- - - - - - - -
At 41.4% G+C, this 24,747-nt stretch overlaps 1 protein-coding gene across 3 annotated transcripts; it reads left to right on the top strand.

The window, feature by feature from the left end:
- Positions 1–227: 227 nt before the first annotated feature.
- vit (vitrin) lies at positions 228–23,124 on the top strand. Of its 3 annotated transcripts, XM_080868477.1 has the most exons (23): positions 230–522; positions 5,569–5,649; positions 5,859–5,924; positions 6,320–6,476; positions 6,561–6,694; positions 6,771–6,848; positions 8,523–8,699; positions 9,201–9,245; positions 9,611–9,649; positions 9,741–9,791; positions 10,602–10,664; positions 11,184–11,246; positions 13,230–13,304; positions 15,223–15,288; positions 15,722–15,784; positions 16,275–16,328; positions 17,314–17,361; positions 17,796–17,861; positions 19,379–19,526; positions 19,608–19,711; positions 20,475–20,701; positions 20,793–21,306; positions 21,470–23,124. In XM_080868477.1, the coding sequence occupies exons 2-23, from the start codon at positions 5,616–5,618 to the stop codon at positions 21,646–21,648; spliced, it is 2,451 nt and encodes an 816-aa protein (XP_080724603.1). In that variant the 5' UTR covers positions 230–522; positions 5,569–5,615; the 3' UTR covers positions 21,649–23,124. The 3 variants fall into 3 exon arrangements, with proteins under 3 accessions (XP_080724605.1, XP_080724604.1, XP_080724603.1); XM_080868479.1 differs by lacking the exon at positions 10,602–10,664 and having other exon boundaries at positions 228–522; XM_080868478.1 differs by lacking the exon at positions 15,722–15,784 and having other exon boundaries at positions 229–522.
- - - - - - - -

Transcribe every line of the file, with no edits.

At 41.4% G+C, this 24,747-nt stretch overlaps 1 protein-coding gene across 3 annotated transcripts; it reads left to right on the top strand.

The window, feature by feature from the left end:
- Positions 1–227: 227 nt before the first annotated feature.
- vit (vitrin) lies at positions 228–23,124 on the top strand. Of its 3 annotated transcripts, XM_080868477.1 has the most exons (23): positions 230–522; positions 5,569–5,649; positions 5,859–5,924; positions 6,320–6,476; positions 6,561–6,694; positions 6,771–6,848; positions 8,523–8,699; positions 9,201–9,245; positions 9,611–9,649; positions 9,741–9,791; positions 10,602–10,664; positions 11,184–11,246; positions 13,230–13,304; positions 15,223–15,288; positions 15,722–15,784; positions 16,275–16,328; positions 17,314–17,361; positions 17,796–17,861; positions 19,379–19,526; positions 19,608–19,711; positions 20,475–20,701; positions 20,793–21,306; positions 21,470–23,124. In XM_080868477.1, the coding sequence occupies exons 2-23, from the start codon at positions 5,616–5,618 to the stop codon at positions 21,646–21,648; spliced, it is 2,451 nt and encodes an 816-aa protein (XP_080724603.1). In that variant the 5' UTR covers positions 230–522; positions 5,569–5,615; the 3' UTR covers positions 21,649–23,124. The 3 variants fall into 3 exon arrangements, with proteins under 3 accessions (XP_080724605.1, XP_080724604.1, XP_080724603.1); XM_080868479.1 differs by lacking the exon at positions 10,602–10,664 and having other exon boundaries at positions 228–522; XM_080868478.1 differs by lacking the exon at positions 15,722–15,784 and having other exon boundaries at positions 229–522.